Customer’s Finished Project - the Lush and Lacy Cardigan
How to Begin Picking Up Stitches

What is Stocking Stitch and How Do You Do Reverse Shaping?

Here are two recent questions emailed to me.  The second one on "reverse shaping" applies to knitting as well as crochet. . .

Dear SweaterBabe,

I recently bought a booklet with patterns. Currently I am knitting mittens and they say to knit 4 inches of stocking stitches. What is a stocking stitch?

-- Francois C.

Dear Francois,

I believe Stocking Stitch is the same as Stockinette Stitch.  So, it is just alternating knitting a row (on the Right side of your work) and purling a row (on the Wrong side of your work).

If you are working in the round, and the Right Side is ALWAYS facing you, then just knit every stitch on every row to get Stockinette Stitch.

-- SweaterBabe

Dear SweaterBabe,

Hello! Please explain reverse shaping! Thanks!

-- JoAnn S

Dear JoAnn,

Yes, the dreaded "reverse shaping!"  When I see this in a pattern, I often cringe, even if just a little (because it means a little extra work for me!).

For example, if you just completed the LEFT FRONT of a cardigan, the instructions for the RIGHT FRONT may just simply say "Work as for LEFT FRONT, reversing all shaping."

Yup, so now what??  Hopefully the shaping is not too complex. . .

First, I would hope (and strongly suggest!) that you keep good notes as you do the LEFT FRONT.  Jot down EXACTLY which row you did the first bind off or decrease for the armhole (for example).  Then, also jot down every row that you do any further decreasing or shaping for the armhole... Do this for any waist, neckline, shoulder, and any other shaping that is done in the pattern.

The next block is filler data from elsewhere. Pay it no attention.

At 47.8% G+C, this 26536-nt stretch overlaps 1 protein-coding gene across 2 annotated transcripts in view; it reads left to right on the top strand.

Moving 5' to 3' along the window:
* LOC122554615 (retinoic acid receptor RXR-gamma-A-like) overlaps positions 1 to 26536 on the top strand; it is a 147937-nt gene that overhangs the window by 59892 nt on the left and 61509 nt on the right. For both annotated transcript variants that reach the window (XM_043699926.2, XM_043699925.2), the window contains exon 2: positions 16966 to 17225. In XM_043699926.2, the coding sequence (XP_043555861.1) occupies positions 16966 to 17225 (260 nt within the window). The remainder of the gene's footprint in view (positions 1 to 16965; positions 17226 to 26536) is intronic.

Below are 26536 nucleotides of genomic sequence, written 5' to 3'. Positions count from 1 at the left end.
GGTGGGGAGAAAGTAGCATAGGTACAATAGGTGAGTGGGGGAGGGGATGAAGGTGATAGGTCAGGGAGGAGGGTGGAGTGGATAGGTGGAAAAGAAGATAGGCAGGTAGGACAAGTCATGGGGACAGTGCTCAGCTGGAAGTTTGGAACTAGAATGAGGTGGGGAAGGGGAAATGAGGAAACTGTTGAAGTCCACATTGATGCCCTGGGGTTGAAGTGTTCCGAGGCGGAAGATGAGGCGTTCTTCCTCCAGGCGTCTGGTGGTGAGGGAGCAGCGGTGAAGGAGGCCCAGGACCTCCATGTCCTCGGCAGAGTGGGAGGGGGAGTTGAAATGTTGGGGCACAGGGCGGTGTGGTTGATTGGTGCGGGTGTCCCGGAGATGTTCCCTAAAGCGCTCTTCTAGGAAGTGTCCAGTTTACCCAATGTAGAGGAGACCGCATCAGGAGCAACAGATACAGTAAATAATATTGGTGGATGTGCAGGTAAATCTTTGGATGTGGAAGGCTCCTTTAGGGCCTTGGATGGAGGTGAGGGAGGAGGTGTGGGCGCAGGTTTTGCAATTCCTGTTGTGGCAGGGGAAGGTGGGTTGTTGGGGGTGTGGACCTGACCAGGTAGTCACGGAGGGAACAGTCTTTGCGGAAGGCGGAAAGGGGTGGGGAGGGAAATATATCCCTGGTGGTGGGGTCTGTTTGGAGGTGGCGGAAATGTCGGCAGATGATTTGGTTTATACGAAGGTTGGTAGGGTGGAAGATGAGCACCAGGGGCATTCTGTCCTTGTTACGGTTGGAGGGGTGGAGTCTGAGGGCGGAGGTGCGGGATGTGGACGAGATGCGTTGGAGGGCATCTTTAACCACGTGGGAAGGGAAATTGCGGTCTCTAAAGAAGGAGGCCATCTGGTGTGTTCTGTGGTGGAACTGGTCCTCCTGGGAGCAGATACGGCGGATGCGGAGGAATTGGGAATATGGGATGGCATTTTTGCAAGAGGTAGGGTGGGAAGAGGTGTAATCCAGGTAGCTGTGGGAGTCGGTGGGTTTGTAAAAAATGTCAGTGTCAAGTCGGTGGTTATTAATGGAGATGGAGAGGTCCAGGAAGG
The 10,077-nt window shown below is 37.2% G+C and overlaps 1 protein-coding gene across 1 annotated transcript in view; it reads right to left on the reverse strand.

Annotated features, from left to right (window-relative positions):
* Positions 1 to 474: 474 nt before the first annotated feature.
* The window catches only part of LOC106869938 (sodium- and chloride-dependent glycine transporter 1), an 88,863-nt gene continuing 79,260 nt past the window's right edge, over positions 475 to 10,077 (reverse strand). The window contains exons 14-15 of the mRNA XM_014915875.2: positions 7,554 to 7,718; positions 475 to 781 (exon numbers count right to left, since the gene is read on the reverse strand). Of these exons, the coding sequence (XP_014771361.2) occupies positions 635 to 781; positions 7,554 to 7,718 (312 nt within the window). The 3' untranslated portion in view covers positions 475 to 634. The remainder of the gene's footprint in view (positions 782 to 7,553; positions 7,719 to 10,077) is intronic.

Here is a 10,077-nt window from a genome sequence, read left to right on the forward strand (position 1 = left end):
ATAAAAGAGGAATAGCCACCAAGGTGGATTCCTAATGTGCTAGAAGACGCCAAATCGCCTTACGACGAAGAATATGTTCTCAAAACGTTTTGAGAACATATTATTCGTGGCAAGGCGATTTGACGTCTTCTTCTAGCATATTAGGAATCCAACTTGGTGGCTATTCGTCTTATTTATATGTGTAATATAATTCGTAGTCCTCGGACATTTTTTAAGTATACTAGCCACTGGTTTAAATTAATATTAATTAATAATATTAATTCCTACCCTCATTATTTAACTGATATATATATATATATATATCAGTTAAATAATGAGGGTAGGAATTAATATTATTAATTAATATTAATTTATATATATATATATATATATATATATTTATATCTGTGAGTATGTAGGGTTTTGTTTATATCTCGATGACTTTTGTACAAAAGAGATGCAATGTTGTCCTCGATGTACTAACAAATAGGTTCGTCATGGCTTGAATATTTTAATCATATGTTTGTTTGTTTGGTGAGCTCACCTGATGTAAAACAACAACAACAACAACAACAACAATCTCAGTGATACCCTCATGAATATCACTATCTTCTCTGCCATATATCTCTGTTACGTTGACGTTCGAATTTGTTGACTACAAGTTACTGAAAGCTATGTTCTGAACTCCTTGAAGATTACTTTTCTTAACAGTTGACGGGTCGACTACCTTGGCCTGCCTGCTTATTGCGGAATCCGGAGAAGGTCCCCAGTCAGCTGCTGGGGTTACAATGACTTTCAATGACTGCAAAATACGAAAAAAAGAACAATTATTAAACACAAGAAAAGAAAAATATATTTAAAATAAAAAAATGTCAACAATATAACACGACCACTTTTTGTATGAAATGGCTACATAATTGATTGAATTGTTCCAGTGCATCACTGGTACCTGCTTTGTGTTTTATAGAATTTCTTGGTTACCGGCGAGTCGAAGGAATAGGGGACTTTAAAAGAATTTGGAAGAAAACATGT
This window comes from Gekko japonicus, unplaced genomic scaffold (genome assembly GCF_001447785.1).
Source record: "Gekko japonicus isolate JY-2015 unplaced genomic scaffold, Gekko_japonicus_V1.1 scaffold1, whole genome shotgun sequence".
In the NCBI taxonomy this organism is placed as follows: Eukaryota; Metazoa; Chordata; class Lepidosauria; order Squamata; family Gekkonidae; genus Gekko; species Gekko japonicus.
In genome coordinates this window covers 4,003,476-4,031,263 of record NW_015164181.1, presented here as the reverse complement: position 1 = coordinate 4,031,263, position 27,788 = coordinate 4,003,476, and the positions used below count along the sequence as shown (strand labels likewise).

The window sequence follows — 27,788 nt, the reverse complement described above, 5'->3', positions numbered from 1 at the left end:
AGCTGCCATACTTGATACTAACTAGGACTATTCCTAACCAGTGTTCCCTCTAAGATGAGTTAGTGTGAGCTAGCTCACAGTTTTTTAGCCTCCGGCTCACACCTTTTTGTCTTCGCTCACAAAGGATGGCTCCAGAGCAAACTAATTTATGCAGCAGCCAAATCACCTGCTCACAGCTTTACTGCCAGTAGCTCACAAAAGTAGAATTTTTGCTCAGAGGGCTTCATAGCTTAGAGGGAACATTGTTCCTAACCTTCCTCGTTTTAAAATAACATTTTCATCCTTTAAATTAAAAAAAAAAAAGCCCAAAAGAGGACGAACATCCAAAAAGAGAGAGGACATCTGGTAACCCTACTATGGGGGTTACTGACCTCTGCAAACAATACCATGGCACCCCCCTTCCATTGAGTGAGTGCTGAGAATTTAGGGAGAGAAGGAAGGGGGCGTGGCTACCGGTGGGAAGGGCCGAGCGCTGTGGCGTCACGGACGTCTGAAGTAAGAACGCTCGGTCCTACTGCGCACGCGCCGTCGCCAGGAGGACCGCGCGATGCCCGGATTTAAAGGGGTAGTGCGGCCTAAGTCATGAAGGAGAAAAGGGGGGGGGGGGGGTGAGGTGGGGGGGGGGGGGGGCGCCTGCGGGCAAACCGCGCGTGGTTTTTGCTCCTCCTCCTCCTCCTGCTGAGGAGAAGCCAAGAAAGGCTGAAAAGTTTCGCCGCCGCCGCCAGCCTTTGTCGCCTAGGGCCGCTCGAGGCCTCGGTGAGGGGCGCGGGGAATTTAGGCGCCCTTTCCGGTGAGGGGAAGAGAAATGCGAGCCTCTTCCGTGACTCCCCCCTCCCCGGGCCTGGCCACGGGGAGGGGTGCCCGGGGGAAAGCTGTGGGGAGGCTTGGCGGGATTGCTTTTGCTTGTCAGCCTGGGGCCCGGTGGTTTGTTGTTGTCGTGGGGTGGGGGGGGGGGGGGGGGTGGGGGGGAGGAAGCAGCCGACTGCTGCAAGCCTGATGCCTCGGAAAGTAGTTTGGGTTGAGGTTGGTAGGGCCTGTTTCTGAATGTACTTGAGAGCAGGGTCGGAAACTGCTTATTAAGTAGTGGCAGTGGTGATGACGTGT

Then, when you do the RIGHT FRONT, you can easily refer to your notes and see that on Row X, you began shaping the armhole, then on Row Y you decreased some number of stitches at the armhole edge, etc.

To "Reverse Shaping", you just do the same bind offs and decreases (or increases) at the same times, but on the other edge.  For example, the "armhole edge" on the LEFT FRONT is the beginning of the row when you are on the Right Side of your work.  The "armhole edge" on the RIGHT FRONT is at the END of the row when you are on the Right Side of your work. 

So, if the armhole shaping starts with some initial bind off (like bind off 3 sts)... and you did this on Row 50 (a Right Side Row) of your LEFT FRONT... then you would be doing this on Row 51 (A Wrong Side Row) of your RIGHT FRONT. 

Why?  Because this initial bind off is only done at the beginning of a row.  Staggering it by 1 row will not be noticable and this will mimic the "bind off 3 sts at the beg of the next 2 rows" that most likely started the armhole shaping of your BACK piece.

Then, if you did a decrease on every row 3 times, then every other row 3 times to complete the armhole shaping, you can go ahead and do the same now for the RIGHT FRONT, but be sure to do these decreases at the armhole edge, which is now on the opposite edge (of what it was for the LEFT FRONT).

This "reverse shaping" instruction can also appear for shoulder shaping.  Same idea.  Just do the same shaping steps, but do it at the other edge of your work.

Hope that explains it well enough!  The key is really to keep good notes on the shaping as you go.

-- SweaterBabe

Got a knitting or crochet question for SweaterBabe?  Please email it to advice@sweaterbabe.com.  Please do NOT post it here, as I can only answer those emailed to the address above.

Comments

Norma

Excellent blog and you are a very good teacher. Fortunately, I have never had to deal with 'reverse shaping'. I will know what to do if I ever need it. Thank you!

Norma Marshall
Alaska

Isella

I learned to do reverse shaping the hard way. I thing I would suggest is to do both sides at the same time, if possible. I had two sets of the same size needles, so I did them both at the same time, so I can compare what I was doing. I don't know if this will help anyone.

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